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studio setup

updated thu 28 jan 10


centa uhalde on wed 17 sep 97

Hello there,

I'm a newbe, wannabe ceramicist and am incredibly fortunate in having a
garage currently being converted to a studio space for clay art! I have a
few setup questions.

1. It has been reccomended that I use some sort of trap in the sink drain
to prevent solid clay material from clogging the drain. Does anyone have
plumbing knowledge that applies?

2.I remember a while back there was some discussion of painted concrete
floors vs non painted. Is there a problem with painted floors? What type of
paint or finish would be best?

3. Does anyone have reccommendations on slab rollers, Bailey vs Northstar,
for instance? I've heard from someone that the smaller, portable Bailey is
great and from someone else they preferred the mechanics of the Northstar.
What should I consider in buying other than the obvious space and $ and how
big a slab?

4. And lastly, I've just begun to throw and want to continue. I know it's
elementery to ask but I've only used the manual wheel and like it. For
someone with a case of Repetitive Motion Syndrome (tendonitus and weakness
in arms, wrists, and hands), is there a type of wheel that might be more
ergonomically suited?

5. Any books that provide inofrmation on setting up a small ceramic studio?

thanks in advance, on fire in santa rosa,

Juliet Johnston on thu 13 jul 00


The ceramic studio at work is almost completed. Clay sculpture will be taught there this semester and it will probally be a year or two before we get a ceramics teacher. We plan to have workshops during the year until we get a regular class scheduled. Now I am working on the glaze room. We have two electric kilns that fire to cone 10 and a raku kiln. I know what equipment to buy, but I have no idea what to do about glaze chemicals. I don't want to get much as the instructor(when we get one) will want to buy. I have no idea what workshop leaders will want and what temperature they will fire to. Can some of you workshop leaders give me some idea of a few basics to buy and quantities. Thank you so much for your help, Juliet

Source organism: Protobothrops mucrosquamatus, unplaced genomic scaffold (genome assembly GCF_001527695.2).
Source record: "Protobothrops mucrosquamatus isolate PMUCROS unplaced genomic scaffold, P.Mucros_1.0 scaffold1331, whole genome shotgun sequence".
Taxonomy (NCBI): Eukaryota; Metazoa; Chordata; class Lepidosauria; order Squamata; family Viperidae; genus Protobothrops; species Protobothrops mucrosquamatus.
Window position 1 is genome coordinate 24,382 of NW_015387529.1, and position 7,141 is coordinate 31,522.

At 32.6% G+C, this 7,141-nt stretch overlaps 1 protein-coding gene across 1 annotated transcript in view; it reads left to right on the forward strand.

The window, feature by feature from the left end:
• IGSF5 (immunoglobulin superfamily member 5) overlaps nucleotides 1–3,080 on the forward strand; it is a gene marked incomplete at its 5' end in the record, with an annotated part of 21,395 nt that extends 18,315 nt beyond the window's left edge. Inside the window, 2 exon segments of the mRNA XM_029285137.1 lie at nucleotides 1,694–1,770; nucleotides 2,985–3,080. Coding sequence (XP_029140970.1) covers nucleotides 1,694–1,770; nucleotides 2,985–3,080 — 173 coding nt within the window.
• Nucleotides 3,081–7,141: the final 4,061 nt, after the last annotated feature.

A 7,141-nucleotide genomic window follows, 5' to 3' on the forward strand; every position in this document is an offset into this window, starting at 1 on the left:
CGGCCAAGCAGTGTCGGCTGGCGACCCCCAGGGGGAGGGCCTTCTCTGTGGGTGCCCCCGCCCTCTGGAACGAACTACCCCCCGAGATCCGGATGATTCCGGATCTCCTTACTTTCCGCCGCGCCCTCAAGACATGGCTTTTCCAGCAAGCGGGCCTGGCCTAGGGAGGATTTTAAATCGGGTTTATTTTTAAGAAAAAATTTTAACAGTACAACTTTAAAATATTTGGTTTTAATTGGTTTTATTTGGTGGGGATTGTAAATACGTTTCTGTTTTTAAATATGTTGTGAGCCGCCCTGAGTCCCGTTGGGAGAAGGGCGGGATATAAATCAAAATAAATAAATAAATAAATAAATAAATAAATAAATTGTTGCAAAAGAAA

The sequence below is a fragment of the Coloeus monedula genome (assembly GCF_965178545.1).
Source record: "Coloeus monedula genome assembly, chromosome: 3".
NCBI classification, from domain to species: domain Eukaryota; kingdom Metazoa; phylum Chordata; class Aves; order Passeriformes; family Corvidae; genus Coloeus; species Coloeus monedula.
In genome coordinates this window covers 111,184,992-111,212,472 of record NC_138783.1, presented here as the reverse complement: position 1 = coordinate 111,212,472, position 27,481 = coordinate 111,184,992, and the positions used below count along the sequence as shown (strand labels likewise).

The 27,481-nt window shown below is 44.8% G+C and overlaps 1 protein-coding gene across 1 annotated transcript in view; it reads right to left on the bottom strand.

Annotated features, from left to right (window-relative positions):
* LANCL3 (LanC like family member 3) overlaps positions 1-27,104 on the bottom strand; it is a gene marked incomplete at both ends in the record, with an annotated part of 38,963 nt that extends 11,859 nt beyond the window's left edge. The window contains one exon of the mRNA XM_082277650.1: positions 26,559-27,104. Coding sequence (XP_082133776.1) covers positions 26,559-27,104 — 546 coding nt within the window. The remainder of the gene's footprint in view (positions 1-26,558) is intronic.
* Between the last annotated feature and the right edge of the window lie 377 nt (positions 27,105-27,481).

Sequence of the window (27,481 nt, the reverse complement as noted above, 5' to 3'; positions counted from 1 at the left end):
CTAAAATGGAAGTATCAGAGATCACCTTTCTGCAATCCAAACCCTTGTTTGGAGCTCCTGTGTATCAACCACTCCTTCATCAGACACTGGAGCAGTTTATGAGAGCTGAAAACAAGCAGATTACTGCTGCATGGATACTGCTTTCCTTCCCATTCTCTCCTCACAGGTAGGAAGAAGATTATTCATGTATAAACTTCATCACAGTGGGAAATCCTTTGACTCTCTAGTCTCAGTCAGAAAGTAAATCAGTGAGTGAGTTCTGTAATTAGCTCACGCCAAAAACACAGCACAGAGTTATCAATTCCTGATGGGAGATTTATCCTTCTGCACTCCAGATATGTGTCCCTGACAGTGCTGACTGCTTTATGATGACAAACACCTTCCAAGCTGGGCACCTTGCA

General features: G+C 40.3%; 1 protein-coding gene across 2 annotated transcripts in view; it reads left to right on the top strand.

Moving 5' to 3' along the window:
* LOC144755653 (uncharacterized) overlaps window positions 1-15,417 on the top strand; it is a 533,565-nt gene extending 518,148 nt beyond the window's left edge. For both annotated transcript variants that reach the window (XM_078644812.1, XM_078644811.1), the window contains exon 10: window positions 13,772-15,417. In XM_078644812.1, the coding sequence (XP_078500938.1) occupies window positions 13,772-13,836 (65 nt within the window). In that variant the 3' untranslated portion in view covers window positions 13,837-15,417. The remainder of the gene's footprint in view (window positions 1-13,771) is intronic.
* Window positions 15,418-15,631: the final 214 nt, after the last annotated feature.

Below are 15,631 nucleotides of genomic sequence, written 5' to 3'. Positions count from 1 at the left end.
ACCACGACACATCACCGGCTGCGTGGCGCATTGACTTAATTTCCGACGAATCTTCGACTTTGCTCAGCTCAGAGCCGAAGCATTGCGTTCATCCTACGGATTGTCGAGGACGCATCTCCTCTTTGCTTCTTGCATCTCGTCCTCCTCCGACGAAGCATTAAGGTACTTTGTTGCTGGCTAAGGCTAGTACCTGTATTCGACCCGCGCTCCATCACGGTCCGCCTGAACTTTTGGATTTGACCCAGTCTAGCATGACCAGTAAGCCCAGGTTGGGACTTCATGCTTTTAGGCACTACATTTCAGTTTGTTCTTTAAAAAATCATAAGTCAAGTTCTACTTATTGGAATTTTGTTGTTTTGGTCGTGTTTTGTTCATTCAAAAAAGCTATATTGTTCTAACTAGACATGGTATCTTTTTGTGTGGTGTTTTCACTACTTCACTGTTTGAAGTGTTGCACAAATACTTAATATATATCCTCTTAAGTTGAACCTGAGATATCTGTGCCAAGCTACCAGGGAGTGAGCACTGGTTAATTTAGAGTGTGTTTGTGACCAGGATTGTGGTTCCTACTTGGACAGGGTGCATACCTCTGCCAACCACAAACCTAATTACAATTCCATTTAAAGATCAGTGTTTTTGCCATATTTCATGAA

MLL7777@AOL.COM on sat 15 jul 00

juliet -
your studio sounds very interesting.... can you describe it alittle more?
where are you?

I am interested in opening a studio - learning center - clay classes for
kids/studio space... either coop or owned by a small group...
anyone out there have any ideas where I can find info or talk to someone who
has done this kind of thing? any places I can visit? I'm in

Clayart is a miracle of modern technology - what could be better than
clay-lovers interacting? thanks to every one of you!
Mary Lou

JODO96@AOL.COM on tue 18 jul 00

I must have missed the original post but we do know someone who set up just
such a studio and has recently sold it (due to too many commitments). I could
give you her phone number and name and she may be able to advise you.
Please let me know off line.

Dorothy Weber
Manakin-Sabot, Va.
(just outside of Richmond)

Juliet Johnston on tue 15 aug 00


Thanks for the help you have given me in setting up a
studio at Tougaloo. We had the Art Colony and
everything went well even the kiln that I repaired
worked. The curator of the Boston Musium of Fine Arts
bought one of my raku pots for his office desk. I was
speechless. We had a good turn out from our sister
school, Brown University. They were impressed with our
clay work. Thanks to you all, Juliet

Marcia Selsor on wed 27 jan 10

When I made little dollies out of scrap plywood and casters, I got 36 2" =
casters from ebay. I cut out octogons the size of my 5 gallon buckets =3D
using 3 dollies, and also made dollies that hold 2 boxes deep for mixed =3D
clay. 300-400 pounds was the rating for the 4 casters. They go under a =3D
formica 5 x 6 table...I also have a shallow shelf under the table for =3D
large low bird bath molds. Wheels are our friend...towards versatility =3D
as Snail says.=3D20
I like storing my mixer and pugmill in a corner out of the way.
Marcia Selsor